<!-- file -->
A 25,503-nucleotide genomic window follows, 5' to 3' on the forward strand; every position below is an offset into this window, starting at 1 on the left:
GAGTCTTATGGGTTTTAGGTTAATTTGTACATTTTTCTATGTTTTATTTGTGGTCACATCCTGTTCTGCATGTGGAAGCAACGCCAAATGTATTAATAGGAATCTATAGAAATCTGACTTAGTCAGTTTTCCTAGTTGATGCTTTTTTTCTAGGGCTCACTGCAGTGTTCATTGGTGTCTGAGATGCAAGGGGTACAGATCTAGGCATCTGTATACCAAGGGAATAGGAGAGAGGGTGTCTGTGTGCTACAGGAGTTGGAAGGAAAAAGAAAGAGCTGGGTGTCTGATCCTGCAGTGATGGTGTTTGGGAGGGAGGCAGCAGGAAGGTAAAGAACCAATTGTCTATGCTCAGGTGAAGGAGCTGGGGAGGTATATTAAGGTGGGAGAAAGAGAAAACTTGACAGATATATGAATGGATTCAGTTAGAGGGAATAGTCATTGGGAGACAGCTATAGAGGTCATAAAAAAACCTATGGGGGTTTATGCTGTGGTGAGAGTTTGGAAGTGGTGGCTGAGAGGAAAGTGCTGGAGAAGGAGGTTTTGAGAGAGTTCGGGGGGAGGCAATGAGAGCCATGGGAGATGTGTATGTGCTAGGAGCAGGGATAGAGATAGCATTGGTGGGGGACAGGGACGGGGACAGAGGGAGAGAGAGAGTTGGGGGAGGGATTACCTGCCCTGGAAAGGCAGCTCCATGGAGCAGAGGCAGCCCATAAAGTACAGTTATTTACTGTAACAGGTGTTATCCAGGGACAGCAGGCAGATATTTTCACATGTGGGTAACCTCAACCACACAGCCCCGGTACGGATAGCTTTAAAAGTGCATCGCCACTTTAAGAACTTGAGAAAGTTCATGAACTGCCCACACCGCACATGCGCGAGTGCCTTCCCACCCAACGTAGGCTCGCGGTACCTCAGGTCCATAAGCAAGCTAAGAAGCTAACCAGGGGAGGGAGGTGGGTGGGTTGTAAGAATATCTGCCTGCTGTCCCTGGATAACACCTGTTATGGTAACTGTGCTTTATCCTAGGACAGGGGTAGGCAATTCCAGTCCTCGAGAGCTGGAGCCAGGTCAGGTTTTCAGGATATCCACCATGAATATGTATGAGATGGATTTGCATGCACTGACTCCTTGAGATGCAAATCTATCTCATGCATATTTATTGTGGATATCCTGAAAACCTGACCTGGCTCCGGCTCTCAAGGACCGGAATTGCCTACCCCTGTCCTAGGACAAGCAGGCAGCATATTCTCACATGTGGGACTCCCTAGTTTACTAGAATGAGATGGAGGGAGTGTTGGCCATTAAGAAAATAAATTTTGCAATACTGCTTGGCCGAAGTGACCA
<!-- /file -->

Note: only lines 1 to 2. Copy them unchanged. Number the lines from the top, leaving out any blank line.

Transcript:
A 25,503-nucleotide genomic window follows, 5' to 3' on the forward strand; every position below is an offset into this window, starting at 1 on the left:
GAGTCTTATGGGTTTTAGGTTAATTTGTACATTTTTCTATGTTTTATTTGTGGTCACATCCTGTTCTGCATGTGGAAGCAACGCCAAATGTATTAATAGGAATCTATAGAAATCTGACTTAGTCAGTTTTCCTAGTTGATGCTTTTTTTCTAGGGCTCACTGCAGTGTTCATTGGTGTCTGAGATGCAAGGGGTACAGATCTAGGCATCTGTATACCAAGGGAATAGGAGAGAGGGTGTCTGTGTGCTACAGGAGTTGGAAGGAAAAAGAAAGAGCTGGGTGTCTGATCCTGCAGTGATGGTGTTTGGGAGGGAGGCAGCAGGAAGGTAAAGAACCAATTGTCTATGCTCAGGTGAAGGAGCTGGGGAGGTATATTAAGGTGGGAGAAAGAGAAAACTTGACAGATATATGAATGGATTCAGTTAGAGGGAATAGTCATTGGGAGACAGCTATAGAGGTCATAAAAAAACCTATGGGGGTTTATGCTGTGGTGAGAGTTTGGAAGTGGTGGCTGAGAGGAAAGTGCTGGAGAAGGAGGTTTTGAGAGAGTTCGGGGGGAGGCAATGAGAGCCATGGGAGATGTGTATGTGCTAGGAGCAGGGATAGAGATAGCATTGGTGGGGGACAGGGACGGGGACAGAGGGAGAGAGAGAGTTGGGGGAGGGATTACCTGCCCTGGAAAGGCAGCTCCATGGAGCAGAGGCAGCCCATAAAGTACAGTTATTTACTGTAACAGGTGTTATCCAGGGACAGCAGGCAGATATTTTCACATGTGGGTAACCTCAACCACACAGCCCCGGTACGGATAGCTTTAAAAGTGCATCGCCACTTTAAGAACTTGAGAAAGTTCATGAACTGCCCACACCGCACATGCGCGAGTGCCTTCCCACCCAACGTAGGCTCGCGGTACCTCAGGTCCATAAGCAAGCTAAGAAGCTAACCAGGGGAGGGAGGTGGGTGGGTTGTAAGAATATCTGCCTGCTGTCCCTGGATAACACCTGTTATGGTAACTGTGCTTTATCCTAGGACAGGGGTAGGCAATTCCAGTCCTCGAGAGCTGGAGCCAGGTCAGGTTTTCAGGATATCCACCATGAATATGTATGAGATGGATTTGCATGCACTGACTCCTTGAGATGCAAATCTATCTCATGCATATTTATTGTGGATATCCTGAAAACCTGACCTGGCTCCGGCTCTCAAGGACCGGAATTGCCTACCCCTGTCCTAGGACAAGCAGGCAGCATATTCTCACATGTGGGACTCCCTAGTTTACTAGAATGAGATGGAGGGAGTGTTGGCCATTAAGAAAATAAATTTTGCAATACTGCTTGGCCGAAGTGACCA